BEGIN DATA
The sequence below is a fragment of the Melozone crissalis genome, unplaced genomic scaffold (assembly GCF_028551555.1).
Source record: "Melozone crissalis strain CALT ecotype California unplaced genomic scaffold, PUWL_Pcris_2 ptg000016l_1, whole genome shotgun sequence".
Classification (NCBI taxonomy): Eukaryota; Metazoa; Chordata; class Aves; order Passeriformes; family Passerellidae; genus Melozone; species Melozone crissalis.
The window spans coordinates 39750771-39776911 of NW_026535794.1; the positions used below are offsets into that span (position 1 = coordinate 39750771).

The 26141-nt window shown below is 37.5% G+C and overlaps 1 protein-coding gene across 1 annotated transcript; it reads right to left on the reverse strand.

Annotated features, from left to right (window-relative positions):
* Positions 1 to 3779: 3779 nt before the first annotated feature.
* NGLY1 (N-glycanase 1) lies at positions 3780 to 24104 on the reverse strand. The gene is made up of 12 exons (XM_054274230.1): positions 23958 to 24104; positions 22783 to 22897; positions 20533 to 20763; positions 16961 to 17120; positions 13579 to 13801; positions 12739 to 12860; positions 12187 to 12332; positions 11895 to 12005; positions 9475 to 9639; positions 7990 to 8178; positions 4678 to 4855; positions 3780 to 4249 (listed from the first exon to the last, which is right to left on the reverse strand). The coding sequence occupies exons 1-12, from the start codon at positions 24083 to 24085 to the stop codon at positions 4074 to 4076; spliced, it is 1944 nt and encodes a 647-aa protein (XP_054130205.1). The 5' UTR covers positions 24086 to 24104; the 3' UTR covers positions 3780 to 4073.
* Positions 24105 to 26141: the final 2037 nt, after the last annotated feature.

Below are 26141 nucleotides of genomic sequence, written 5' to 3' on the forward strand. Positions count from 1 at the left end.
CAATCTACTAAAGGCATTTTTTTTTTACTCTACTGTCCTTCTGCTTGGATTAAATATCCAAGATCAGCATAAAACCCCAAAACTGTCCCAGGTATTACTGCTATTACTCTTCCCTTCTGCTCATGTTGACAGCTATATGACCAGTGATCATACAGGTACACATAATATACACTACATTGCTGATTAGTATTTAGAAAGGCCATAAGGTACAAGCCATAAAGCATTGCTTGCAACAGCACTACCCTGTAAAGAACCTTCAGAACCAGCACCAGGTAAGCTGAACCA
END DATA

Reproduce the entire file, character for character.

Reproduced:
The sequence below is a fragment of the Melozone crissalis genome, unplaced genomic scaffold (assembly GCF_028551555.1).
Source record: "Melozone crissalis strain CALT ecotype California unplaced genomic scaffold, PUWL_Pcris_2 ptg000016l_1, whole genome shotgun sequence".
Classification (NCBI taxonomy): Eukaryota; Metazoa; Chordata; class Aves; order Passeriformes; family Passerellidae; genus Melozone; species Melozone crissalis.
The window spans coordinates 39750771-39776911 of NW_026535794.1; the positions used below are offsets into that span (position 1 = coordinate 39750771).

The 26141-nt window shown below is 37.5% G+C and overlaps 1 protein-coding gene across 1 annotated transcript; it reads right to left on the reverse strand.

Annotated features, from left to right (window-relative positions):
* Positions 1 to 3779: 3779 nt before the first annotated feature.
* NGLY1 (N-glycanase 1) lies at positions 3780 to 24104 on the reverse strand. The gene is made up of 12 exons (XM_054274230.1): positions 23958 to 24104; positions 22783 to 22897; positions 20533 to 20763; positions 16961 to 17120; positions 13579 to 13801; positions 12739 to 12860; positions 12187 to 12332; positions 11895 to 12005; positions 9475 to 9639; positions 7990 to 8178; positions 4678 to 4855; positions 3780 to 4249 (listed from the first exon to the last, which is right to left on the reverse strand). The coding sequence occupies exons 1-12, from the start codon at positions 24083 to 24085 to the stop codon at positions 4074 to 4076; spliced, it is 1944 nt and encodes a 647-aa protein (XP_054130205.1). The 5' UTR covers positions 24086 to 24104; the 3' UTR covers positions 3780 to 4073.
* Positions 24105 to 26141: the final 2037 nt, after the last annotated feature.

Below are 26141 nucleotides of genomic sequence, written 5' to 3' on the forward strand. Positions count from 1 at the left end.
CAATCTACTAAAGGCATTTTTTTTTTACTCTACTGTCCTTCTGCTTGGATTAAATATCCAAGATCAGCATAAAACCCCAAAACTGTCCCAGGTATTACTGCTATTACTCTTCCCTTCTGCTCATGTTGACAGCTATATGACCAGTGATCATACAGGTACACATAATATACACTACATTGCTGATTAGTATTTAGAAAGGCCATAAGGTACAAGCCATAAAGCATTGCTTGCAACAGCACTACCCTGTAAAGAACCTTCAGAACCAGCACCAGGTAAGCTGAACCA